Not only are younger workers more likely to be on the move, they’re also more likely than the two generations before them to accept smaller salary increases if given the option to go remote permanently. Nearly half of Gen Z (45%) and millennial (47%) employees surveyed said they are willing to give up 10% or more of their future earnings in exchange for the option to work virtually from almost anywhere. In contrast, 38% of the Gen Xers and only 14% of boomers said they would accept smaller pay increases.
Younger workers are also more likely to consider or plan a permanent or temporary move compared to older workers. This is consistent with findings from our October 2020 Workforce Pulse survey, in which younger employees accounted for 45% of all workers opting to voluntarily relocate.
These findings come as the unemployment rate for individuals 16 to 24 years old hovers at 10.9% in February — higher than the national rate of 6.2% — indicating that younger workers are chasing jobs and are likely more willing to relocate to pursue or accept career opportunities. Some may be relocating because they want to work in certain sectors and need to go where those jobs are, such as hospitality in Las Vegas. Others may be drawn to locations with less expensive housing options or a lower cost of living.
Employers should design a hybrid workplace where employees can work seamlessly in blended teams — whether they’re at the office or remote. This could include investments in different tools to fully support collaboration as well as standardized technology to streamline productivity.
Younger workers would give up more of their future earnings for the option to work remotely
Employees want their companies to support their desire to pursue endeavors they consider personally meaningful. About a third (33%) of them said they would give up a portion of their future earnings in exchange for paid time off to volunteer for a cause of their choice, and 44% of workers said they would surrender at least 10% of a 20% pay raise if their employer provided unlimited vacation time.
Companies should continue to rethink employee benefits and rewards beyond retirement and traditional healthcare. Providing paid time off to volunteer may not be a benefit that’s traditionally given to employees, but it’s worth noting the desire for time off for community service comes at a period when companies and investors are shifting their focus beyond the interests of shareholders following social justice demonstrations. Only a third (31%) of CHROs say they’re giving employees dedicated paid time off for community service and other activities they find meaningful.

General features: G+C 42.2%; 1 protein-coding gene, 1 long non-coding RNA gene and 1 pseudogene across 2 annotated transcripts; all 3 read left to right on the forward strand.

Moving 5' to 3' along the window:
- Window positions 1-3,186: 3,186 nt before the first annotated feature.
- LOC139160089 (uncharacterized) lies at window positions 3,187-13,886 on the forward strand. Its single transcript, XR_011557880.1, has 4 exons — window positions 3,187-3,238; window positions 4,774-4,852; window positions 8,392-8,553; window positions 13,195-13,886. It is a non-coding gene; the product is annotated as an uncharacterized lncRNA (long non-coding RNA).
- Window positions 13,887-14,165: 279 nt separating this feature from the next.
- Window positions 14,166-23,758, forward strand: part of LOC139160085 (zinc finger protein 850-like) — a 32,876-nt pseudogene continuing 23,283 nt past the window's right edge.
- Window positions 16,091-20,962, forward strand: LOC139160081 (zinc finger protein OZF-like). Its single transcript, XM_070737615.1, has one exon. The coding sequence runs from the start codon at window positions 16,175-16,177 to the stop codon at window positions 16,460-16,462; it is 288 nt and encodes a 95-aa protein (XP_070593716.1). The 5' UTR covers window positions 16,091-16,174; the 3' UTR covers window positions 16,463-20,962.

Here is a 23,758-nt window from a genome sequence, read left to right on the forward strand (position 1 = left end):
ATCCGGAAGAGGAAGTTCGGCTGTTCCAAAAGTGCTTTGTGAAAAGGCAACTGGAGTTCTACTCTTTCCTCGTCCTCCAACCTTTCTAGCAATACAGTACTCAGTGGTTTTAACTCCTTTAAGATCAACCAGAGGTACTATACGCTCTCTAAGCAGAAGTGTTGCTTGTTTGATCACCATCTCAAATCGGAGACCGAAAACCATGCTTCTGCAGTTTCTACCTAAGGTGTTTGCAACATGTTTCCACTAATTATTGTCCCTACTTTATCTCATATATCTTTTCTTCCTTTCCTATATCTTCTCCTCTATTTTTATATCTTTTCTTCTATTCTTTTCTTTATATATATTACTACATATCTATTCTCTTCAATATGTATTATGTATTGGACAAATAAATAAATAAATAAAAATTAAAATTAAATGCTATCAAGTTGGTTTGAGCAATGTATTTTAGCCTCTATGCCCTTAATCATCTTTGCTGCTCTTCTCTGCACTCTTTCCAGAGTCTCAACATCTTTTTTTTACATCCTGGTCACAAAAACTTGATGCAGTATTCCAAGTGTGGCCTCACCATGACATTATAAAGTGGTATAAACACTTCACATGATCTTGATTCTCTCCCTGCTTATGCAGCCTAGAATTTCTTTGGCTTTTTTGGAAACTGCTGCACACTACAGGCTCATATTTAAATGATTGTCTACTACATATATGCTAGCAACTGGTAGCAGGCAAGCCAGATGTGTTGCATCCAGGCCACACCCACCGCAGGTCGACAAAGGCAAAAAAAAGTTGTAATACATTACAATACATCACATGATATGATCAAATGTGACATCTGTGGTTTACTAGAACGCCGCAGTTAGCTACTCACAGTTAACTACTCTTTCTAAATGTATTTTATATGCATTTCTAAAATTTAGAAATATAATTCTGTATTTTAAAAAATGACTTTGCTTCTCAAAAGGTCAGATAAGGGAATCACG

To attract and retain top talent, companies should need to rethink the employee experience, and there are certain nuances to consider.
When employees were asked what skills they consider critical to their career over the next three years, respondents were more likely to list softer skills such as problem solving than technical skills like coding. Gen X and boomers were more likely than Gen Z and millennials to consider problem solving and the ability to learn new skills and apply them quickly as critical to their career paths.
The past year has been a period of problem solving and adaptability for most people, so it makes sense that many employees may see a need to sharpen these skills. They may see other skills like digital, data visualization and leadership as table stakes.
PwC conducted an online survey of 1,515 US-based adults from a general population between March 9 and 11, 2021. The PwC Workforce Pulse Survey is conducted periodically to track changing sentiment and priorities among employees.
To view data and insights from previous PwC Workforce Pulse surveys during the pandemic, please see below